Whole Grain Breads | The Fresh Loaf

I was never, and am not now, a big fan of commercial whole wheat flour. Over the last couple of years, have become a huge fan of the whole wheat flours that I mill fresh.

I admit that there has been a long, and sometimes steep learning curve to producing whole grain breads that I really like. Much of that I attribute to the assumptions of the authors of most books on baking. In part that is because the authors think whatever professional bakers do, must be the best way to bake. However, bakers bake for their profit – not their customer’s health and well being.

Americans and their bakers are infatuated with breads made from white flour.  I admit that the French with their baguettes also have the disease (and may have been the source of the American infection).  It is America where supermarkets have shelves and shelves of cottony white bread, just as advertised on Saturday morning TV along with Coco Pops and Captain Crunch breakfast cereal.  White bread and sugary cereal are staples in the bottom lines of America’s food industry.  Artisan breads made from white flour at your local bakery are more expensive, but do not have much more nutrition.

Assuredly, Artisan Bakers producing breads for conspicuous consumption are likely to add a bit of rye and a smidgen of spelt to their wares, but their bread is still mostly white flour for the convenience and profit of the baker.  The customer gets bland bread with little nutrition.  The customers accept bland bread because they have been told (by bakers) that “bland bread” is sophisticated, elegant, and high status.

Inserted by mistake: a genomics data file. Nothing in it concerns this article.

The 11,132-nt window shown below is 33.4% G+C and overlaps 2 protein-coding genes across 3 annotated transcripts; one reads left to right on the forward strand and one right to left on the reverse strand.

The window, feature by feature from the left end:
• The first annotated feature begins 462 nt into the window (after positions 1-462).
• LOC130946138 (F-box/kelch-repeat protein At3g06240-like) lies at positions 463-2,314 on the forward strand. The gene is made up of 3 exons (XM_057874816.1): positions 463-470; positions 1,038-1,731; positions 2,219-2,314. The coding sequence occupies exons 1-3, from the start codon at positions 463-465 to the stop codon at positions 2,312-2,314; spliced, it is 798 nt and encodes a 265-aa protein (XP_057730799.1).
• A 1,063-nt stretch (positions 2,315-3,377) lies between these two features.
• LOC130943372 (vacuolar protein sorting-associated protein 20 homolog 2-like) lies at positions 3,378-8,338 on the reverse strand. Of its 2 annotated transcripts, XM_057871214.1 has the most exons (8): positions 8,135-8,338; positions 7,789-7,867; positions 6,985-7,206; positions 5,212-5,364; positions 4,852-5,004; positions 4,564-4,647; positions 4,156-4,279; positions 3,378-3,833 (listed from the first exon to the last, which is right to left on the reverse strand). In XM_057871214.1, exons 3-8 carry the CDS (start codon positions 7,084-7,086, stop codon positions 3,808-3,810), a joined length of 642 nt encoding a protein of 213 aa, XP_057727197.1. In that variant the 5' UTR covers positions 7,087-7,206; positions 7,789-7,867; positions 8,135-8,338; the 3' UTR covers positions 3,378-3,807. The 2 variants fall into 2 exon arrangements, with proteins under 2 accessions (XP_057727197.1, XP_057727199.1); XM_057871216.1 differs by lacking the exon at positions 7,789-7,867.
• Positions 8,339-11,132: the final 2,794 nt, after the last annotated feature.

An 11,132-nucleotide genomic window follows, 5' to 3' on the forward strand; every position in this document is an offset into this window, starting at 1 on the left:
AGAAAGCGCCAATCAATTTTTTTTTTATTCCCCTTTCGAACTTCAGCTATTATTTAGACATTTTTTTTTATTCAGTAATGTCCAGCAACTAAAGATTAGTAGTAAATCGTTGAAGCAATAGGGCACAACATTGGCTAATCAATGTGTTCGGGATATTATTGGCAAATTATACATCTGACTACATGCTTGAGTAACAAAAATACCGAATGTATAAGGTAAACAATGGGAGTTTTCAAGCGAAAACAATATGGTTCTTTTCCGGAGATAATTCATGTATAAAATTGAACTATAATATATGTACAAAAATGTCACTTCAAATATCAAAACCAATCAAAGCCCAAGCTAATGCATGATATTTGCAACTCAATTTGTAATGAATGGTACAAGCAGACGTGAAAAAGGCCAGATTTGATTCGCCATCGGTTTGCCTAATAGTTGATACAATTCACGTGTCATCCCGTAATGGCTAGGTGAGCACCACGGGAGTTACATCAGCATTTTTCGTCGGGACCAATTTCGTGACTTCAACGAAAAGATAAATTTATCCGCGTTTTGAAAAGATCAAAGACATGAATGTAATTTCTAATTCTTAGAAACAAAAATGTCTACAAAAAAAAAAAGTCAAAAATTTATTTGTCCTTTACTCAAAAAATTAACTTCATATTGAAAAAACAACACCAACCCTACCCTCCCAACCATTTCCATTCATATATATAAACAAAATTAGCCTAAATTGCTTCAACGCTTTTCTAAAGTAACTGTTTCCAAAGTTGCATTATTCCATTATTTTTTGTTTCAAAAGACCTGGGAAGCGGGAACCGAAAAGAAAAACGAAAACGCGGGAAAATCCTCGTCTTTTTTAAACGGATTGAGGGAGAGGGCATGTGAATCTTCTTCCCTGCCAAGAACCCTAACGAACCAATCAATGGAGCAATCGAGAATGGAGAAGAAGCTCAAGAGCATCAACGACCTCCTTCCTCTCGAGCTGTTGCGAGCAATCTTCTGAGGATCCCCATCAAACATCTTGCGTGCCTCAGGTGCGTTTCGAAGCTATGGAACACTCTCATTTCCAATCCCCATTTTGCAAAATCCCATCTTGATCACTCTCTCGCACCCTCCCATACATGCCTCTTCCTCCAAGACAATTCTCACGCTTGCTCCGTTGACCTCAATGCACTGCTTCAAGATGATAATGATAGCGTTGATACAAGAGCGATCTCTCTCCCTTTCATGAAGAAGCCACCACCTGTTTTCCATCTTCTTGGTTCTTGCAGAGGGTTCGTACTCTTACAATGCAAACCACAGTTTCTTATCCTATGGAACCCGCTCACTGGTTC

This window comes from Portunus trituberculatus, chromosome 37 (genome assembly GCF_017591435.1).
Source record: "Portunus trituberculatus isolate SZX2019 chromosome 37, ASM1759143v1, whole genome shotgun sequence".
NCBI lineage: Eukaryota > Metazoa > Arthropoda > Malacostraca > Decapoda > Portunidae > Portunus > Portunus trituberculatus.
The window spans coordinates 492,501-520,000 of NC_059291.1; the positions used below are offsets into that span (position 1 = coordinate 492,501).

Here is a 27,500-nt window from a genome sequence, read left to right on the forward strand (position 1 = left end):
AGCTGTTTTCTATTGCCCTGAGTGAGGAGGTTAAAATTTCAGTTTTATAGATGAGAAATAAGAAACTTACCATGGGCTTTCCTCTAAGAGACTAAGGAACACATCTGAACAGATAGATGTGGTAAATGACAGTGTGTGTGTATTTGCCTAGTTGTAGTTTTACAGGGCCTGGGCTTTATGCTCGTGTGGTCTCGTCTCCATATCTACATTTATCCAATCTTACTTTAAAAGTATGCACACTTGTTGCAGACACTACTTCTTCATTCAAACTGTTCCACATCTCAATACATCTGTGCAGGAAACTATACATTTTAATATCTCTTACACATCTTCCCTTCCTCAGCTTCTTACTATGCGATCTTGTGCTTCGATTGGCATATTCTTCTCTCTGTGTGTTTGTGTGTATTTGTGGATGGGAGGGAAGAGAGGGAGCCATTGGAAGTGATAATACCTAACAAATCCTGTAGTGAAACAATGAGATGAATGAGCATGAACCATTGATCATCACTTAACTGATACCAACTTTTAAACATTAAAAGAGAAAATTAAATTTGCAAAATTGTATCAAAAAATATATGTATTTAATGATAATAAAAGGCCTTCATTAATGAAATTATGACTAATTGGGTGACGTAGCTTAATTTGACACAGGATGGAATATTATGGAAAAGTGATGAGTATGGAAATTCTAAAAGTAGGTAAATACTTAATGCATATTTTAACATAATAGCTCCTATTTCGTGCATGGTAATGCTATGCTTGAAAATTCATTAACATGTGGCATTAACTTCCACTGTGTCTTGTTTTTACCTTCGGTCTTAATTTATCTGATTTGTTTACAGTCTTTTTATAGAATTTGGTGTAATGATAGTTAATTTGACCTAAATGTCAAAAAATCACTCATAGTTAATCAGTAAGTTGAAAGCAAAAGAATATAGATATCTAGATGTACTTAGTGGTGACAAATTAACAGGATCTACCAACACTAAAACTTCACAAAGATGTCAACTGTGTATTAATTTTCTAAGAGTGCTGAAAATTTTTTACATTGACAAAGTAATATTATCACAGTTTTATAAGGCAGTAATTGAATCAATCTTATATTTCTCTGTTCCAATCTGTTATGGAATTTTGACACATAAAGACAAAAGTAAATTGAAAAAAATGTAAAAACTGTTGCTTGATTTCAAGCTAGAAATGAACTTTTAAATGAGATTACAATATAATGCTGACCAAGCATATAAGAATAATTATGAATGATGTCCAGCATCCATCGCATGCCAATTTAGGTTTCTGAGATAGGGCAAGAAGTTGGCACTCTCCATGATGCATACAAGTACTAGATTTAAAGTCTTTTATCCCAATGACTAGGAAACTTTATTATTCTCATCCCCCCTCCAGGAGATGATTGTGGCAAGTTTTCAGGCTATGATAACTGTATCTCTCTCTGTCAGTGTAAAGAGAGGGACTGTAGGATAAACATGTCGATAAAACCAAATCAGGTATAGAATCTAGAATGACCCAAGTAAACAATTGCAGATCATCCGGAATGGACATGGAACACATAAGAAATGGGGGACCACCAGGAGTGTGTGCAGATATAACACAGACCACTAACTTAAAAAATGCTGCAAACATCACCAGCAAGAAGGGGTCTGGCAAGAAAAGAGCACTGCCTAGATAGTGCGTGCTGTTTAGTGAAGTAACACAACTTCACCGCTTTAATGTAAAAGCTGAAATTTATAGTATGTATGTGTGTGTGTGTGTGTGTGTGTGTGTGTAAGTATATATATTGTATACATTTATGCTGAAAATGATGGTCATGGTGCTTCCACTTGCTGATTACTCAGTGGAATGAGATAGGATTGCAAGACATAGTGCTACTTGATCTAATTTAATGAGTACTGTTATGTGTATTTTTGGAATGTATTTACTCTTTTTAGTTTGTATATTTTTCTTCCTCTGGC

Overall, we have seen the flavors of our food decline toward industrially produced insipid sweet, oily and salty.  Even where we have fresh herbs from the supermarket, they tend to be from plants that have been irrigated and fertilized until they lack the flavor of herbs gathered from dry hillsides.

The herbs I grow, pick, and dry are full of flavor. The olives I cure are full of flavor. We go to the bother of keeping fruit trees because we like ripe fruit from cultivars selected for the flavor of their fruit rather than the fruit’s transport and keeping qualities. We like tomatoes picked full ripe so they are full of flavor, even if the fruit is too fragile transport to market.

I like breads with rich flavors and textures. The path to such delights is whole grain. It is not an easy path, but the paths to many worthwhile things are not easy.  Some paths, we follow because they lead to worth while results, and some paths we follow because they are hard. I follow the path to full flavored bread because I like the results. I wandered in a nutritional wasteland of white flour for a long time.  I produced breads that were much admired. Now, I produce better breads.

I assert that while there are many recipes for good whole wheat bread, they all assume you have good fresh flour.  Whole wheat flour can get bitter quickly. And, many commercial whole wheat flours do not have all the nutrients or more importantly all the enzymes in the original wheat.  This very much affects how fast yeast or sourdough will ferment and raise the dough.  Also, flour loses “strength” with extended storage.  That said, I see four different effective techniques for good whole wheat breads.